But at last she heard a hail. “Harriet, where are ye?”

She sprang to her feet. “Here!” she called. “Here, Nate!”

There came in sight a tall and wiry man, looking, in spite of the fact that he was her father’s best dyer, like a woodsman, which, indeed, he preferred to be. He came up the hillside with long strides, nodded to her briefly, and, gaunt and weather-beaten, stood over the unconscious boy.

“Fainted, hez he?” he asked. He dropped on his knee, tested the tightness of the bandage, nodded once more at Harriet, and then rose again.

“All the better,” he remarked. “He won’t mind the travel.” Stooping, he picked up the boy as if he were a child, and, cradling him in his arms, started downhill as swiftly as if he bore no burden.

“The girls?” asked Harriet, keeping pace with him.

“One I sent for the doctor,” explained Nate. “She ’ll telephone from the Upper Cross-Roads. The other—she ’s gittin’ the fire an’ heatin’ water, since I let the stove out arter gittin’ breakfust.”

He still strode swiftly onward, not pausing in the whole of the journey. “Jes’ as easy on the legs,” he explained, “an’ a great sight better for the arms an’ back if the trip is short.” Harriet, carrying the jacket, had to hurry to keep up with him, and was glad when they came in sight of the little low farm-house in which Nate lived. She was equally glad to see, laboring up the road that approached from below, the doctor’s carriage. Nate reached the house, strode through the open door, and laid his burden on a couch.

“Thar!” he said.

The lad lay so white and still that fear clutched swiftly at Harriet’'s heart. “He is n't—dead?” she faltered.

“Lord love ye, no!” answered Nate. “Now the best thing you can do is to see if that Joanna friend of yours has got the fire goin’ rightly. Somehow I mistrust her. I ’m goin’ to put this young gentleman to bed while it can’t hurt him.”

In the kitchen, Harrict found Joanna, flushed and vexed. “Oh, I ’ve fussed so over this old stove!” she cried. “And it just smolders!”

“Let me try,” said Harriet.

She took off the lid and rearranged the wood; she studied the drafts, opened one, closed another, and then stood listening. The roar of the fire answered to the change, and she smiled. Harriet was “capable.”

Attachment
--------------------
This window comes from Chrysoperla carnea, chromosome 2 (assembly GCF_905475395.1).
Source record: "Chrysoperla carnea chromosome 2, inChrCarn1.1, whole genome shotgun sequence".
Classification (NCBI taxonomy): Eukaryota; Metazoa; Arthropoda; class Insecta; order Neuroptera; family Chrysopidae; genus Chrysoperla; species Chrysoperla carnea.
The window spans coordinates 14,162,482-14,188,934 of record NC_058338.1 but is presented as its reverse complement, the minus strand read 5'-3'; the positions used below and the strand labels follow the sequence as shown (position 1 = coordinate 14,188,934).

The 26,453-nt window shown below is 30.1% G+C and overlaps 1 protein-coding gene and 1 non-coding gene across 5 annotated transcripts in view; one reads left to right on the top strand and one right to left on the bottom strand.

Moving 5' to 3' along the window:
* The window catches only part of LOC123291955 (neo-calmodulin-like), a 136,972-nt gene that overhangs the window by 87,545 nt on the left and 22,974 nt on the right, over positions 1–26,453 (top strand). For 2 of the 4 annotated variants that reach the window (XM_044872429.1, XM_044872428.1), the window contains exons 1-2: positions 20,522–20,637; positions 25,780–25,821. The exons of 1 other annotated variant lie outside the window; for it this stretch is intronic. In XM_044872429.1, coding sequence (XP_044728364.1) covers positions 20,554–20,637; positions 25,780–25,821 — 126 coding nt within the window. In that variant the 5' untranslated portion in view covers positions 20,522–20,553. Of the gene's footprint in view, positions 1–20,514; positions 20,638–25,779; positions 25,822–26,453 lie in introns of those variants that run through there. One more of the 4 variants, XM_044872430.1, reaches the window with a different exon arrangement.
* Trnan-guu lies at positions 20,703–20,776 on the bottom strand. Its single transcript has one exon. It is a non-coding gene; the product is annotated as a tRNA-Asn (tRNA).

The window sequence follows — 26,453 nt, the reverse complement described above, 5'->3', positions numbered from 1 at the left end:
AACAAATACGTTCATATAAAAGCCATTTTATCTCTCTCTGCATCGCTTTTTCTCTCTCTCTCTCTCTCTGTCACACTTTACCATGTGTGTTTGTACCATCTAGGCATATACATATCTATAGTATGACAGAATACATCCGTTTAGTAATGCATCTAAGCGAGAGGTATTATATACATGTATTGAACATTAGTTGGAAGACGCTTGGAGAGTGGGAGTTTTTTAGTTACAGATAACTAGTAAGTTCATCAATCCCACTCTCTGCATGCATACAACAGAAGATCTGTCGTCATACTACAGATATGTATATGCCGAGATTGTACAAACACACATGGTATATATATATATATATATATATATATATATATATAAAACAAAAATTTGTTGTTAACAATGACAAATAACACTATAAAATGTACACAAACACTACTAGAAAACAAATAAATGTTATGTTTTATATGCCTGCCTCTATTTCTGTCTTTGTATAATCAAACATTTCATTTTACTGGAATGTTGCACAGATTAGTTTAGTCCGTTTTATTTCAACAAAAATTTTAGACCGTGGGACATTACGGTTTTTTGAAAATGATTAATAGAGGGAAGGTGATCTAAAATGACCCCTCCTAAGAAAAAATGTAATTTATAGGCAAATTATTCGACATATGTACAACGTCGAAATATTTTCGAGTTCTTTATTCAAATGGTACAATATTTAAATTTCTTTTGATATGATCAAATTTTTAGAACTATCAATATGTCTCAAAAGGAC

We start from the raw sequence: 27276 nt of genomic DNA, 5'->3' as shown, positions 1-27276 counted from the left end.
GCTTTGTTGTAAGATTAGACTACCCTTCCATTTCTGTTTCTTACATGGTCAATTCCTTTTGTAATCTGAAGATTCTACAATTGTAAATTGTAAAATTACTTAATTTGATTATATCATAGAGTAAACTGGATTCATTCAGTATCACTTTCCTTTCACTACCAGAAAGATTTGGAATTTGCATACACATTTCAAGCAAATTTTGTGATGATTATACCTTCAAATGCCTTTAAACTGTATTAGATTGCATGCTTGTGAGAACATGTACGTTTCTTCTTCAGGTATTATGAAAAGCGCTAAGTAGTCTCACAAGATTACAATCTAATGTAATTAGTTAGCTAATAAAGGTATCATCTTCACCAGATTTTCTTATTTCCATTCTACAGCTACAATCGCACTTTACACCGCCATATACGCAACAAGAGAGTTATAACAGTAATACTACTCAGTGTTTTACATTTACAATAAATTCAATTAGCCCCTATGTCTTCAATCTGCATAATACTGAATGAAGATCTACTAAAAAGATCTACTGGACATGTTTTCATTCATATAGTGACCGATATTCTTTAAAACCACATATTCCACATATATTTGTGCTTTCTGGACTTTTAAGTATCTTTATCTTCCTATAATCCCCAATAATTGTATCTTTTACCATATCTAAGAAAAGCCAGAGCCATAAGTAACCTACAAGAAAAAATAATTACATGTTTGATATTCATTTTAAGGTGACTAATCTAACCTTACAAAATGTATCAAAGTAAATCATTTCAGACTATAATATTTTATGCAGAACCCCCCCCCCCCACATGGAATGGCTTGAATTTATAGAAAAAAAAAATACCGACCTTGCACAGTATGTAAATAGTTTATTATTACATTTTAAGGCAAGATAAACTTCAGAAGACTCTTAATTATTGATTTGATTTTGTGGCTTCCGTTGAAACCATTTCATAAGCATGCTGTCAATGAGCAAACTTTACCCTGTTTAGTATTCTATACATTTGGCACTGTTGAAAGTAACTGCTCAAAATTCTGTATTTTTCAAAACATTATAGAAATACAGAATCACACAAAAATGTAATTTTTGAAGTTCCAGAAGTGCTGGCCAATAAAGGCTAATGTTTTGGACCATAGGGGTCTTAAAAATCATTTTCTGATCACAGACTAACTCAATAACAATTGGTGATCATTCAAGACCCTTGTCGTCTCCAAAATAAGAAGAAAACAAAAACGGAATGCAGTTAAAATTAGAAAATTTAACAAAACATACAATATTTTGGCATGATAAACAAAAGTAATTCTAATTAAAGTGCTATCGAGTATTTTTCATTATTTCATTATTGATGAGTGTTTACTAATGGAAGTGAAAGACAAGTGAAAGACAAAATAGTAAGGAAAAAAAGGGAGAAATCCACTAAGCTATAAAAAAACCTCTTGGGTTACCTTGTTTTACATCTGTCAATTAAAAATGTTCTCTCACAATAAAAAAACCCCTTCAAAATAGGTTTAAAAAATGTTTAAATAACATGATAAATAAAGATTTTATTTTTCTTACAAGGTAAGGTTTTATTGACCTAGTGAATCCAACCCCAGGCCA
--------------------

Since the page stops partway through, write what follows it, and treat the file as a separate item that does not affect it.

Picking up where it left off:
“Well, I never!” sighed Joanna.

“There 's rather too much water in the kettle,” decided Harriet. "It heats too slowly. I ’ll put some of it in this pan, and bring on both the faster.”

Then the third friend, Elinor, joined them, full of the importance of her achievement. She had got the doctor by telephone, and had made him come at once. “You know how slow old Doctor Fitch is.” She had returned with him, making him urge his horse. Now he was with Nate. They were n't in the next room any longer, but were in Nate’s own bedroom, just beyond. The three girls waited now, listening for sounds from the farther room. At a groan, the two girls turned pale, and Harriet, biting her lips, covered the water in the open pan, that it might heat more quickly. It was some minutes before Nate reappeared.

“Now, Harriet, if you 've got some warm wa-ter—” He went back.

She felt helpless, but thought rapidly. If the water was to be but warm, then perhaps it ought to be a little warmer than the hand. She had noticed a little pile of coarse, clean towels; perhaps a couple would be useful. With the water and the towels she went into the bedroom, expecting Nate to take them from her. Both he and the doctor were busy beside the bed.

The doctor looked up and nodded. “Right here beside me,” he directed. “So. Now stand there till I want them.”

Harriet felt herself turn pale. The motionless body lay beneath a sheet, but clear in view was the dreadful red wrist, with the jagged rent. The doctor was too horribly businesslike. Harriet wanted to run away. At the sound of a moan, she shuddered.